I’ve read a while ago that a lot of Chinese WoW players had already migrated to Taiwanese servers since the WoW TLK expansion didn’t get clearance. What’s to stop them from just playing their games on those servers?

  13. TeeJay says:

    Various analyses:

    Protectionism of domestic companies
    Censorship of objectionable content
    Censorship of onlne comunities
    Linked to online gambling
    Part of a turf war fight between two rival government departments

    It isn’t yet clear which is the most accurate.

  14. Ybfelix says:

    Considering the quality of most Chinese MMOs they put out each day, I’d rather they all wither and die…

    But then people will turn to SNS gaming applications(lots already did), which is even horrible. Browser based car-parking and Vegetable stealing? Really?

  15. Pantsman says:

    The marxist-leninist club at my university claimed that the Dalai Lama is a tool of Western agitators who only wants independence for his country so that he can use it to undermine the glorious people’s republic of China.

    Ugh.

  16. Heliocentric says:

    To be fair, i’m sure he’d love to undermine china.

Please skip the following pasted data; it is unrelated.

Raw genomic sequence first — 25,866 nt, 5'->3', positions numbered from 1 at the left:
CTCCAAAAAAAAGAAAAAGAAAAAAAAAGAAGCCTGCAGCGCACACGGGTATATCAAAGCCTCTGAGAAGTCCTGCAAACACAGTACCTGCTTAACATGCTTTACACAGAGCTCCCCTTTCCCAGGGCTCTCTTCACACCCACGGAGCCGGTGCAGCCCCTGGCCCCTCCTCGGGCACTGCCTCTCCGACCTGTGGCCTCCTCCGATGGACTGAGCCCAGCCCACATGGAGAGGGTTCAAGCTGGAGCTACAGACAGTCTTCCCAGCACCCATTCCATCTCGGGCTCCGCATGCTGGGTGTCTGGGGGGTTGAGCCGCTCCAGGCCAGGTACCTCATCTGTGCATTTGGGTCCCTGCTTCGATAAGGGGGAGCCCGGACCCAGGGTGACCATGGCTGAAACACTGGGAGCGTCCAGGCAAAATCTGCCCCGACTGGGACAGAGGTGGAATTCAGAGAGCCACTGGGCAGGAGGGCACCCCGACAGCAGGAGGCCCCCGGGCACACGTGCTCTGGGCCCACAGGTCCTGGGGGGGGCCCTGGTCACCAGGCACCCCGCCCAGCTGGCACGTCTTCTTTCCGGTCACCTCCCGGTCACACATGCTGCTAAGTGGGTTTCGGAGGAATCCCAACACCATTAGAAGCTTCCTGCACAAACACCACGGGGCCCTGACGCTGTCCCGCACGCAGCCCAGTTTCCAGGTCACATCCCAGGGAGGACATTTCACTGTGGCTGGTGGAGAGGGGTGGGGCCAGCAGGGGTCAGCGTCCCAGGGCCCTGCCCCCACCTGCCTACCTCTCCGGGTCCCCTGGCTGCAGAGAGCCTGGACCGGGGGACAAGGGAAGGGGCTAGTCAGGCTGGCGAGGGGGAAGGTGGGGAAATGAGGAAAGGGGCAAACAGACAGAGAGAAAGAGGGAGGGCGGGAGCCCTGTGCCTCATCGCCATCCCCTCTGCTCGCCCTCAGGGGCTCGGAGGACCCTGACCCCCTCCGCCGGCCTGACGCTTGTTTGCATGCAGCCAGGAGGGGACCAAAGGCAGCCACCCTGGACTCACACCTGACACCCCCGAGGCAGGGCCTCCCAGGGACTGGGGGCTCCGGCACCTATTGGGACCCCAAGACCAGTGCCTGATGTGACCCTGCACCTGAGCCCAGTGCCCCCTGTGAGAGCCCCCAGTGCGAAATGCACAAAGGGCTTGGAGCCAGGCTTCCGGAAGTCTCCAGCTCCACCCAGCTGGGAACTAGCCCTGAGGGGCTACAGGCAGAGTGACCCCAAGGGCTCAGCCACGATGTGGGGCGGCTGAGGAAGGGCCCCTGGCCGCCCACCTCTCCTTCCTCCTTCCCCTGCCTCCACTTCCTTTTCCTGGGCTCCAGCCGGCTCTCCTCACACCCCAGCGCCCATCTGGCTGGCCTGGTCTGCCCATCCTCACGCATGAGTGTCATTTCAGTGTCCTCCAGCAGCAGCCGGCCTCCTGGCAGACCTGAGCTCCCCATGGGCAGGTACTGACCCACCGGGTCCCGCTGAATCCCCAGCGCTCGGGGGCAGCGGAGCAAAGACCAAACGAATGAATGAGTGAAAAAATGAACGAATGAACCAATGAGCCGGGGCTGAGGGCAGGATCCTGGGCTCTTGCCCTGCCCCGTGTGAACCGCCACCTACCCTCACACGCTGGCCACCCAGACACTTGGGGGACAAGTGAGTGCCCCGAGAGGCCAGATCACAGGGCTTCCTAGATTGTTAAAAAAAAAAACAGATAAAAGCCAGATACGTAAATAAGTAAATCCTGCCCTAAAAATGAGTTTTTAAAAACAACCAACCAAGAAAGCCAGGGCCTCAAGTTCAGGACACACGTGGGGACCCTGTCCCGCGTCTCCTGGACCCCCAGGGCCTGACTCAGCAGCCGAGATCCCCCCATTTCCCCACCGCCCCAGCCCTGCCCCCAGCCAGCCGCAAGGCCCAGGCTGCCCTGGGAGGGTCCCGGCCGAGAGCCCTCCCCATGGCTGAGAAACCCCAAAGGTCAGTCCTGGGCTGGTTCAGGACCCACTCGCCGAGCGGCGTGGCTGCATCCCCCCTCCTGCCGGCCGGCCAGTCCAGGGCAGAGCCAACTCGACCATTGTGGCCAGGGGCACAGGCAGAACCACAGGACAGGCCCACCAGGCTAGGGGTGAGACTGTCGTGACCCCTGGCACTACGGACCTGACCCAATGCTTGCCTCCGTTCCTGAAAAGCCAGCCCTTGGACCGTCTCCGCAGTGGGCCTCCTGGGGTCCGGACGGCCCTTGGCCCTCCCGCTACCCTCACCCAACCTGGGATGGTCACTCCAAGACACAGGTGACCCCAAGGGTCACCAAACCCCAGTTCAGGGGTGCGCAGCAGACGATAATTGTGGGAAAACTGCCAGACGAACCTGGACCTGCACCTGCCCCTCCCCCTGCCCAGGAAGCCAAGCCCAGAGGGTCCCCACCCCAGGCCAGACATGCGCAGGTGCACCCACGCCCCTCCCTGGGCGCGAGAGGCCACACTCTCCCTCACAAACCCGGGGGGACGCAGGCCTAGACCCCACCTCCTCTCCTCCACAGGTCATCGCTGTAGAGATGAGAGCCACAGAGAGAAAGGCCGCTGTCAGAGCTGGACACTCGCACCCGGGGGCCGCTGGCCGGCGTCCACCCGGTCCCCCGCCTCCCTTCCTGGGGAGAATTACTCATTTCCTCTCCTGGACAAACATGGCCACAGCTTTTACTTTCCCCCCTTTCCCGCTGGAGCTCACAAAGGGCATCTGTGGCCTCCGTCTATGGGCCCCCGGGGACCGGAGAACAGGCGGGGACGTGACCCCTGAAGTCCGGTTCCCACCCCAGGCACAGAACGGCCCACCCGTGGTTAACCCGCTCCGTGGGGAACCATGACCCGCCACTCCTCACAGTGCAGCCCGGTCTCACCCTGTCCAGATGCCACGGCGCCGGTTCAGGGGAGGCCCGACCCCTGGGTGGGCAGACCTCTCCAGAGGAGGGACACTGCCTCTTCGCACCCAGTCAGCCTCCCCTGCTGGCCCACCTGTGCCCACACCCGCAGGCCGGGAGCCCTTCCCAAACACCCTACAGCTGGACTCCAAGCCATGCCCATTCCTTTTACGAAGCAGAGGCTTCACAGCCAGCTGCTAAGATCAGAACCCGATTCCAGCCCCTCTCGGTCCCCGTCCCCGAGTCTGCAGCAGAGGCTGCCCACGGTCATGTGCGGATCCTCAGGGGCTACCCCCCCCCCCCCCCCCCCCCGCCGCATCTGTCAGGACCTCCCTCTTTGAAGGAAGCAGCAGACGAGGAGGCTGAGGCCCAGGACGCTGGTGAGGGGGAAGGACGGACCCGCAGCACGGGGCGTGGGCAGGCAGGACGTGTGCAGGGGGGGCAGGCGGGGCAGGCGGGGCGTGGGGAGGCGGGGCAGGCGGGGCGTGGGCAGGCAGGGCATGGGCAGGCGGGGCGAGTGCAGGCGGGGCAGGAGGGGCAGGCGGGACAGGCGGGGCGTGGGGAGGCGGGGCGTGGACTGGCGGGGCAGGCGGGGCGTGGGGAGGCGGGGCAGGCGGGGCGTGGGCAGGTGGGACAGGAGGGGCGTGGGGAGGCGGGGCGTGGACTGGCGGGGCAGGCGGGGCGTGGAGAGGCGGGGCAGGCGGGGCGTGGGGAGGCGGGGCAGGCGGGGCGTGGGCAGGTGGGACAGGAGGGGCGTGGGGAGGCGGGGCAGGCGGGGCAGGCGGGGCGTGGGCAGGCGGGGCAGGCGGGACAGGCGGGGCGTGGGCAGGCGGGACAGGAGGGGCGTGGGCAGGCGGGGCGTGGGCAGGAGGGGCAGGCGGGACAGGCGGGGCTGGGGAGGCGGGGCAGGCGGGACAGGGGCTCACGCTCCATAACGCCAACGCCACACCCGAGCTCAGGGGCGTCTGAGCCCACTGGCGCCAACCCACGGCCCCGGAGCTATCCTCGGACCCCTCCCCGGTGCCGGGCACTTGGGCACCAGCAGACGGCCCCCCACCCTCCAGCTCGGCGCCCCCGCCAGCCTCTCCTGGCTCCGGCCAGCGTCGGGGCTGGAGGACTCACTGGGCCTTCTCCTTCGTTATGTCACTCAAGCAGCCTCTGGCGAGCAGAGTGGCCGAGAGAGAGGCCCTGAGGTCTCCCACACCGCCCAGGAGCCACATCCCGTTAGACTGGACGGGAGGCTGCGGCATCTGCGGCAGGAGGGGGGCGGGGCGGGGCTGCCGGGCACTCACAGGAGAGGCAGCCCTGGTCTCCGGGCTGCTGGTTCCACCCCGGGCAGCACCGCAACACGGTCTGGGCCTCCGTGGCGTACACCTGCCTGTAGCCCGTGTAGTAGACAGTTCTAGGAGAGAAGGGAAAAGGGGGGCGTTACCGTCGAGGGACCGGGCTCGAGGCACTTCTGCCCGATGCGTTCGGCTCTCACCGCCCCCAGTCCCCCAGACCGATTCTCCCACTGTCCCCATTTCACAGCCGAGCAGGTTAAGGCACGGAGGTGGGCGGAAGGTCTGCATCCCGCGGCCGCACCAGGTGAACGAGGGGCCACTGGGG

17. Wisq says:

    Obviously, China is trying to compete with Australia to see who can impose the greater number of gaming-related bans.

    Next up: Australia bans everything; China bans the mere concept of “everything” …

  18. Anonymous Coward says:

    I think the theory is that this will allow their weak domestic game production some relief from having to fight with World of Warcraft et al. They won’t convert everyone to Made in the PRC games, obviously, but WoW’s a hard opponent even for established Western companies. Ultimately, China wants to be a superpower in every conceivable sense, and they do have the potential to become one in about one to one-and-a-half more generations if they play their cards right. That’s going to mean building their domestic industries and keeping some capital at home, and video-games are one itty bitty little piece of that. I don’t buy their flavor of “think of the children” moral paternalism as anything but an excuse for service to the Chinese economy. Also, prohibitions on foreign investment mean even less international scrutiny toward Chinese industrial espionage and intellectual property theft, since fewer foreigners will be in place on the mainland to notice these funny little things or to cultivate the connections necessary to fight infringement. It worked for the beginning of the United States’ Industrial Revolution, and it could easily work for Chinese modernization. Given that there have long been pirate WoW servers all over the darn place, it’s no stretch to think that some company out there could reinforce their shitty product with some solid internal code designed by a better-funded firm. Yes, I’m a pessimist; so sue me.